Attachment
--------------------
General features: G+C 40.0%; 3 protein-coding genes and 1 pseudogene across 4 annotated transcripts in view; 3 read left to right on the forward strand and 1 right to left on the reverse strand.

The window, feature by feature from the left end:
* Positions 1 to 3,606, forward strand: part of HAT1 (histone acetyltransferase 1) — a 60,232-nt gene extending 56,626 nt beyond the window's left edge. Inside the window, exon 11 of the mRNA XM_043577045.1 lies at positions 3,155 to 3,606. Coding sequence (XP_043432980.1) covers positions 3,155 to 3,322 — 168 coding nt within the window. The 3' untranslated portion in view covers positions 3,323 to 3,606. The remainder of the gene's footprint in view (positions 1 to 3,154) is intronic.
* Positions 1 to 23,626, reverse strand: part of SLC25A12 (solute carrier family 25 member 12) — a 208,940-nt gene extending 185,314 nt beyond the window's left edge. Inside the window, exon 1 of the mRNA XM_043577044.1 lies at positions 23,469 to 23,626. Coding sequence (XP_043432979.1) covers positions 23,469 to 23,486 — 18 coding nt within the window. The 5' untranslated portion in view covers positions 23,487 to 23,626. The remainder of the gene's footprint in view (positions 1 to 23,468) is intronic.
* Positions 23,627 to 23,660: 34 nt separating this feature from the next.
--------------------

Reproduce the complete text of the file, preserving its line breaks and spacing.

General features: G+C 40.0%; 3 protein-coding genes and 1 pseudogene across 4 annotated transcripts in view; 3 read left to right on the forward strand and 1 right to left on the reverse strand.

The window, feature by feature from the left end:
* Positions 1 to 3,606, forward strand: part of HAT1 (histone acetyltransferase 1) — a 60,232-nt gene extending 56,626 nt beyond the window's left edge. Inside the window, exon 11 of the mRNA XM_043577045.1 lies at positions 3,155 to 3,606. Coding sequence (XP_043432980.1) covers positions 3,155 to 3,322 — 168 coding nt within the window. The 3' untranslated portion in view covers positions 3,323 to 3,606. The remainder of the gene's footprint in view (positions 1 to 3,154) is intronic.
* Positions 1 to 23,626, reverse strand: part of SLC25A12 (solute carrier family 25 member 12) — a 208,940-nt gene extending 185,314 nt beyond the window's left edge. Inside the window, exon 1 of the mRNA XM_043577044.1 lies at positions 23,469 to 23,626. Coding sequence (XP_043432979.1) covers positions 23,469 to 23,486 — 18 coding nt within the window. The 5' untranslated portion in view covers positions 23,487 to 23,626. The remainder of the gene's footprint in view (positions 1 to 23,468) is intronic.
* Positions 23,627 to 23,660: 34 nt separating this feature from the next.